Framing the Argument

I read a lot about ‘framing the argument’ in the blogosphere, but have never been quite able to put a precise handle on same. So I decided it was time to learn from some experts what FtA actually means. I want to learn in simple terms what framing the argument means, so that into the future I will be cognisant of same.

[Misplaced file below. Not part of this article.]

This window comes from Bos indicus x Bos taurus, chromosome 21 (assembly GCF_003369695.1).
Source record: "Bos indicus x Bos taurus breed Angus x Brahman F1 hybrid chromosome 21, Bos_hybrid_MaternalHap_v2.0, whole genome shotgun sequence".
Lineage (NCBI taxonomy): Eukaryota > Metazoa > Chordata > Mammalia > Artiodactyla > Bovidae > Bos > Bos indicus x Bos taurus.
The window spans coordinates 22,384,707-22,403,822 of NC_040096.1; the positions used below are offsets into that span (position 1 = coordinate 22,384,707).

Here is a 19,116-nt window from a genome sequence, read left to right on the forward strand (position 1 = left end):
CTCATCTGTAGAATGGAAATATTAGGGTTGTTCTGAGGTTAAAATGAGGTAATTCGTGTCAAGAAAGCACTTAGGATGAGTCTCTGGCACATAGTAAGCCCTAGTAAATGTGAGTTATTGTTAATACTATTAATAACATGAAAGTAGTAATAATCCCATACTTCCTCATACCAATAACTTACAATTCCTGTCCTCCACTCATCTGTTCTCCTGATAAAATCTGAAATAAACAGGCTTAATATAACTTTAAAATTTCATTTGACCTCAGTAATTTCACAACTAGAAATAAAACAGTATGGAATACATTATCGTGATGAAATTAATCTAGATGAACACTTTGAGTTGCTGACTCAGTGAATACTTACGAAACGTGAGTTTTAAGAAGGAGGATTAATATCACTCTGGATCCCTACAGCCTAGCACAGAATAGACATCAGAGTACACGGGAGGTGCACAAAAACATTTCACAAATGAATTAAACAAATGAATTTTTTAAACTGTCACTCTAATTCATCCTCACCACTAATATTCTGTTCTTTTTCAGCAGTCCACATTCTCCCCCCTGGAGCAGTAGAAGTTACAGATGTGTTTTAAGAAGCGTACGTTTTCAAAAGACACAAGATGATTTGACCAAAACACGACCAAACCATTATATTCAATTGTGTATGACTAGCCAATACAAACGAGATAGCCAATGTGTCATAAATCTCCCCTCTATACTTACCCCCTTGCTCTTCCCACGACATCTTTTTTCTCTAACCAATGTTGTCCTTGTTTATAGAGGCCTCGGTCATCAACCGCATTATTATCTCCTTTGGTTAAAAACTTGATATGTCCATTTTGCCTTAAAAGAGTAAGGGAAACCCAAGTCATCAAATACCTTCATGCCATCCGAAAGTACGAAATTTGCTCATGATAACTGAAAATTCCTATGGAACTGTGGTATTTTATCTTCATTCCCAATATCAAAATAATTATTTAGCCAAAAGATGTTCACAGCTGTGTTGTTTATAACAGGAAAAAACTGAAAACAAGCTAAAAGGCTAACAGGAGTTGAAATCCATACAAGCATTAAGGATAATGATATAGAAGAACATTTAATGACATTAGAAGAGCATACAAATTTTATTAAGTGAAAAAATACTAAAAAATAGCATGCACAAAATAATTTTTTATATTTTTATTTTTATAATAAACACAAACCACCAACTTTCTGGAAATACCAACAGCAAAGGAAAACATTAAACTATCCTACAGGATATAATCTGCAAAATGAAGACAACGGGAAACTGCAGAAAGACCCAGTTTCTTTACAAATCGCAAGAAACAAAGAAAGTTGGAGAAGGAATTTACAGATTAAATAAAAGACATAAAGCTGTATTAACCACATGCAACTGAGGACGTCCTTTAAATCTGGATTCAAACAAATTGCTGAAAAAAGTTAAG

I know people oftentimes like to put their own stamps on arguments made by others, which appear to all intents and purposes to suit their own agendas? I note too that when they do so, they can invariably garner support from ‘minions’ who appear to act out of blind loyalty. Or perhaps too the latter have hidden agendas in supporting those who already have agendas in ‘framing’ arguments? A ruse begets a ruse perhaps? I don’t know for sure and can only make hunches, as I’m not in receipt of actual evidence. Summations made are drawn from observations. As a consequence, I’ve found myself occasionally scratching the head and thinking, ”how can those ‘minions’ support ‘framed’ arguments, when it is obvious from my perspective that they don’t even have genuine background knowledge, then I think again. ‘Ah, maybe it has also got to do with confirmation bias? Or maybe they’re opportunistically turning a blind eye to the reality of the framed arguments, because, like those who originally have their own agendas, the ‘minions’ don’t want to be seen to rock the boats of their loyal admirers’? All are feeding off each other? Think power! Think – drinking out of the one bowl.